Published: December 3, 2015

“Preventing waste, recycling and composting are some of the easiest and most cost-effective actions anyone can take to protect our environment and improve human welfare,” says Robert Haley, Zero Waste Manager for San Francisco’s Department of the Environment.  Haley will appear in the documentary Racing to Zero, coming soon to the Salem Progressive Film Series, and also address the audience by Skype in a discussion to follow the film.

Racing to Zero takes a look at people and organizations in Northern California who are attempting to reduce waste production to 0%, by finding ways to reuse and recycle almost everything we currently throw in the garbage.  The focus is primarily on San Francisco, which in 2001 passed resolutions aiming for 75% landfill reduction by 2010, and zero waste by 2020.

Directed by Christopher Beaver, the 55-minute film is the rare documentary with no talking heads and no charts or graphs.  Instead we follow different individuals in both public and private organizations who show us what they do daily to increase recycling and reuse, for everything from paper to electronics to food.

“This country consumes more and wastes more than any other,” the film’s producer, Diana Fuller, told Salem Weekly.  When she began to study the issue, she says she, “had visions of a Mad Max scenario with mountains of garbage increasing at the landfills and surrounding us with piles of waste and methane steaming out to poison everything. Then I started to think about the genesis of so many products, our precious natural resources, and then I confronted plastic, and we were back to oil, oil, oil.”

One of the themes of the film is how often yesteryear’s garbage can be turned into a valuable commodity.  We see mountains of filthy bottles and cans and learn that they are prized as raw materials by manufacturers.  Unwanted plant matter is composted into nutrient-rich soil.

In an entertaining scene we meet “recycling auditors” who, in the middle of the night, probe into curbside recycling containers to see how the citizens are doing at recycling properly.  If they find things in the wrong containers, they write a “friendly reminder” to the resident, which is later followed up by a door-to-door, face-to-face meeting.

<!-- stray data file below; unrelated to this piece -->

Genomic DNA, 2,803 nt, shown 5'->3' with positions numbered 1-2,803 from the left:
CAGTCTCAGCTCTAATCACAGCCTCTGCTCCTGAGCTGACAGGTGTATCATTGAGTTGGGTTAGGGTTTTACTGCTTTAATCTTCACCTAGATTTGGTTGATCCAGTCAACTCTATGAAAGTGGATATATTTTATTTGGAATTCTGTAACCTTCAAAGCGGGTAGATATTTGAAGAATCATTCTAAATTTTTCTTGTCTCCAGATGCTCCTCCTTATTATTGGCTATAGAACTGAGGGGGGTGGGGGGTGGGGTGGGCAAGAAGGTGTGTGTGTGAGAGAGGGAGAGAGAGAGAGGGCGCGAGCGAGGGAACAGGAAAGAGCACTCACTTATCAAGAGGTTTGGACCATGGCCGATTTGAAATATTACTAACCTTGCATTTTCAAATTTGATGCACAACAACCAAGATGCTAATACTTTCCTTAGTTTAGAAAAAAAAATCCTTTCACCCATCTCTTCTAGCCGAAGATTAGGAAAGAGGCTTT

“The simple substitution of the word ‘resource’ for the word ‘garbage,’” Fuller says, “transformed a culture [and] produced a wealth of new industries.”

Will it ever be possible to eliminate garbage entirely?  Racing to Zero suggests the answer may soon come now that San Francisco is already recycling 80% of its waste.  As Haley says, that means they are now “struggling with the last 20%.”  Most of the struggle is with the dozens of different types of plastics that are almost ubiquitous in industrialized societies.

While the film is short, the pace seems relatively leisurely, and the viewer is not bombarded with numbers or factoids.  We move gracefully yet purposefully from one person to another as they talk about and show us their work.  If this sounds less didactic than the average politically-oriented documentary, it is. Instead of “You should do this and not do that,” it’s more like “Hey, look what we’re doing.”

It is a fairly easy hour, yet it still carries impact.

Fuller told us she’s convinced there is reason to hope.  “We looked and saw garbage, disappearing natural resources, destroyed oceans and wondered, is there anything that we, individually could still do about it?  The answer is ‘yes.’  Racing to Zero presents new solutions to these global problems… Most importantly, we could all be part of this.”